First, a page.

Dailekhis grabbing the rotten rice is a crude irony to our society just like, umm…. let’s say, the hi-fi UN vehicles running on the streets of Kathmandu. Wish the rice had gone to the needy hands on time.
Moonshiners in Dailekh district headquarters scavenge rotten rice before it could be disposed of, Thursday (28 June). The rice was supplied under the UN’s World Food Program decomposed after being stored for four years. All pics by Harihar Singh Rathaur via Kantipur
The story: Four years ago, the World Food Program dispatched over 366 quintals of rice to Jumla district under the “food for work” program. As there was no motorable road up to Jumla, the rice got stuck at Dailekh, waiting for the Consumers and District Development Committees to carry it farther. The Jumlis did not trek down to Dailekh to carry the rice because carrying a sack of rice would have taken too much time and money. Obviously, for the Jumlis, there was no point in fetching the WFP rice from Dailekh.
Ch..Ch..Ch Concluding that the stored rice had become highly toxic, the local administration had prepared to bury the rice. They even refused to dump the toxic rice into a river as it could have contaminated the river and destroyed the ecosystem. As officials were about to bury the food, there came the poor people who wanted to eat the rice. They came and, as you can see in the accompanying photos, grabbed the rice. “Well, its sweet and good,” a woman was quoted as saying by Kantipur (28 June) after she cooked and ate the rice. She expressed her dissatisfaction over official decision to dump the rice even as people are hungry.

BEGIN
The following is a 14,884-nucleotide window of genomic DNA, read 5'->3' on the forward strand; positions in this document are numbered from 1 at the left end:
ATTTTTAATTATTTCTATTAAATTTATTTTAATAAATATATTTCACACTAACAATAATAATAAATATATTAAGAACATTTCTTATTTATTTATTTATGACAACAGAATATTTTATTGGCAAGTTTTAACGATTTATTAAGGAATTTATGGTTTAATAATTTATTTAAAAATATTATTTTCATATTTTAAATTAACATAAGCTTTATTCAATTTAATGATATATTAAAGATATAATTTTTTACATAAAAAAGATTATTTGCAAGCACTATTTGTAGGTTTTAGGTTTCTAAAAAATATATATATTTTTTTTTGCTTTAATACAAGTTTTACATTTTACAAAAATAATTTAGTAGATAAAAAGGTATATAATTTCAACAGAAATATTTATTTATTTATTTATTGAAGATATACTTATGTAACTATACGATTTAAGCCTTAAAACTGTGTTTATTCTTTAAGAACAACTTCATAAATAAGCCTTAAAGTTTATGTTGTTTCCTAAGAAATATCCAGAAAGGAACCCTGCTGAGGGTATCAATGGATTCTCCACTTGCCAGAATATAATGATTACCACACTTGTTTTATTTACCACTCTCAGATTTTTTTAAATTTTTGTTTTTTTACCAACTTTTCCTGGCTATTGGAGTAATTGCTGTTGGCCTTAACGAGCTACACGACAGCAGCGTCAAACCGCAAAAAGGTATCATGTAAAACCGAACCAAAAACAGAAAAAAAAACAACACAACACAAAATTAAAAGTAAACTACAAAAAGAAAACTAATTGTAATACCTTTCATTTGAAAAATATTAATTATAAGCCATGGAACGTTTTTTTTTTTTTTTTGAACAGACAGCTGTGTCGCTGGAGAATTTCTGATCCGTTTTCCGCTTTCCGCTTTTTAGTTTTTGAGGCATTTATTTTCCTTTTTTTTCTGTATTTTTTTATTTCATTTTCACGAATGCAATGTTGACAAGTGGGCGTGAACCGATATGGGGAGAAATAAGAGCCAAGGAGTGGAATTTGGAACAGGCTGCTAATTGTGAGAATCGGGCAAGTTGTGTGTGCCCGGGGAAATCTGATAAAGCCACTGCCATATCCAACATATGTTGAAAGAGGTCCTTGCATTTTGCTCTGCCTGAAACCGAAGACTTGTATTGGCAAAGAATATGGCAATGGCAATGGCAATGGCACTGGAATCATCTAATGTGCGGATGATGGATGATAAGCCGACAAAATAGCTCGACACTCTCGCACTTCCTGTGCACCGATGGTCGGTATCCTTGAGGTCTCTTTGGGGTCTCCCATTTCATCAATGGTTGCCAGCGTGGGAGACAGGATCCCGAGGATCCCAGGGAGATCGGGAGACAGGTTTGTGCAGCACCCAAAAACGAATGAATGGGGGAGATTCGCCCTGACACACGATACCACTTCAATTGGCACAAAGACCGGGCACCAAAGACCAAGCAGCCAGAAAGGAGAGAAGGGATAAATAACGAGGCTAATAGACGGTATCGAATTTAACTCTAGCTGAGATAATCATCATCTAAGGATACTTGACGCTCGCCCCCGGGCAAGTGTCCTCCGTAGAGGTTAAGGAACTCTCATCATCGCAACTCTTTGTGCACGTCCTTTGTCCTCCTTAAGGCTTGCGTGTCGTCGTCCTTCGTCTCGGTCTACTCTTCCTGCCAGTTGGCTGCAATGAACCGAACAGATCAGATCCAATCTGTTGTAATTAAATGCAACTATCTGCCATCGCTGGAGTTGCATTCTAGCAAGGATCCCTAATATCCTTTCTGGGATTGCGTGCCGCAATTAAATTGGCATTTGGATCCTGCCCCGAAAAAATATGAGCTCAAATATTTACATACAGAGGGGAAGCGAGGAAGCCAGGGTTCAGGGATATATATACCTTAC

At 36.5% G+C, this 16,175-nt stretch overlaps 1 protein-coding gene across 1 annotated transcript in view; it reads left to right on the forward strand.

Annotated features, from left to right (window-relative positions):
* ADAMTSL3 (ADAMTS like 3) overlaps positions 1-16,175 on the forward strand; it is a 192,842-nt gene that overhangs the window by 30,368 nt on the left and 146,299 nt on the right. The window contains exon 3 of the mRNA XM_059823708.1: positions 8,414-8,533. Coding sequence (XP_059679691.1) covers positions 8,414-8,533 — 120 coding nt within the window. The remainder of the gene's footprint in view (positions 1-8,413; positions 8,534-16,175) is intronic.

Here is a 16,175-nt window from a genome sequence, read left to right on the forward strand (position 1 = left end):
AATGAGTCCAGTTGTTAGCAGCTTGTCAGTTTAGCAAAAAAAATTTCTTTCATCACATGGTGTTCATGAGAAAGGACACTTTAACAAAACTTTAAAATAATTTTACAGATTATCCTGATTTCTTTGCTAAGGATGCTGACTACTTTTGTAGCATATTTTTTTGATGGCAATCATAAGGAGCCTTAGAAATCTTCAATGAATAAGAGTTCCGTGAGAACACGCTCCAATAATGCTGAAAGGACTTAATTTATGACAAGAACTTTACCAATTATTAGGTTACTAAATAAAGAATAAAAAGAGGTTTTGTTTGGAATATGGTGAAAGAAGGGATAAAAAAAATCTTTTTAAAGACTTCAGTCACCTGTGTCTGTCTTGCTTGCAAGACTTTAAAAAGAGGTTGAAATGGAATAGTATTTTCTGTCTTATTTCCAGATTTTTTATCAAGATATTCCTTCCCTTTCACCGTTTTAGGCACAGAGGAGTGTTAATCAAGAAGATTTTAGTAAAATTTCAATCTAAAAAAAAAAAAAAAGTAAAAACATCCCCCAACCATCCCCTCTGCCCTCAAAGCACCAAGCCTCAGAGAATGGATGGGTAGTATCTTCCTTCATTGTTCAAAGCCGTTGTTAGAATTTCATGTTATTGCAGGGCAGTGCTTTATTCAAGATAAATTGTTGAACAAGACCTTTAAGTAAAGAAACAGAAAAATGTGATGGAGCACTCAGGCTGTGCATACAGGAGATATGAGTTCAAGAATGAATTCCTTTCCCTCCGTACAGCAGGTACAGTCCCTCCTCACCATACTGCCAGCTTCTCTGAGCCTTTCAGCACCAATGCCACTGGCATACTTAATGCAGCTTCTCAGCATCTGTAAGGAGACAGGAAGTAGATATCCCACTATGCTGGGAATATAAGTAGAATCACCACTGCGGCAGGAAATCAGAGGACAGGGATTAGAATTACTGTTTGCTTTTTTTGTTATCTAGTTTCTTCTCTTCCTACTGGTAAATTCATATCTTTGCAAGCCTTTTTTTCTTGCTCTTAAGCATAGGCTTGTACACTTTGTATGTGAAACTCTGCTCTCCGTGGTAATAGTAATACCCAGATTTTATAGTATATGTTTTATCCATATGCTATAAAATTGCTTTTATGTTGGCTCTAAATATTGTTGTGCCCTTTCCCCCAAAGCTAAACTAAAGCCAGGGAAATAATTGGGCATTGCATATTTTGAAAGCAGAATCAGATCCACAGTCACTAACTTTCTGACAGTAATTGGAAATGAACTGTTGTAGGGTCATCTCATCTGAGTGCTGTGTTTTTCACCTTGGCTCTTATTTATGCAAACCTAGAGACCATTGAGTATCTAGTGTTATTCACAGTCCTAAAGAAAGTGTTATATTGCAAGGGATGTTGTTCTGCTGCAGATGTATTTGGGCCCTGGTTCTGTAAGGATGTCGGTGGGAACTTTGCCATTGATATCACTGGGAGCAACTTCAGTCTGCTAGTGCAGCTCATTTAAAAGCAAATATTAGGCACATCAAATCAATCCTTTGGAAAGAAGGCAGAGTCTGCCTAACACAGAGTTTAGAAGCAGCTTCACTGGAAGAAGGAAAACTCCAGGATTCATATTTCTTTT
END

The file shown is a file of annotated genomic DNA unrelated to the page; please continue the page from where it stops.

WFP Nepal office should have known this well in advance instead of storing 366 quintals of rice in Dailekh only to let the food-grains be rotten. Secondly, Jumla DDC must have communicated with the WFP office of its inability to carry the rice farther up. If not, then who was at fault – WFP or DDC Jumla? The government cannot brush aside the rice incident citing it as WFP’s business. The locals have carried away the sacks of inedible rice which may claim human lives.
To be poor is not a crime It is an indelible blot on the efficiency of government authorities, sheer negligence and, of course, an inhumane act. That a horde of local people in Dailekh scampered to grab discarded rice is an ugly evidence of how responsible our local administration offices are. The way the locals took away the “inedible” rice also points at the abject poverty, especially in the hills. This also speaks volumes about the functioning of administrative offices meant for delivering services to the people. How have the local administrative offices been delivering services to the people is a serious question. In fact, poverty and hunger are caused not by inadequate food-grains, but by the manner in which the authorities concerned have been distributing food-grains to the needy. This has forced the poor either to eat poisonous roots or starve to death.
Problem: Besides, there are several such incidents under the “food for education” program. Schools are provided flour, sugar and butter but no firewood and utensil to cook. In fact, the food for education program is running down into the drain. The poor, who are entitled to get food-grains, are denied it due to poor distribution networks. So, the government must probe this incident thoroughly and subsequently initiate action against the culprits. (based on the Kathmandu Post editorial)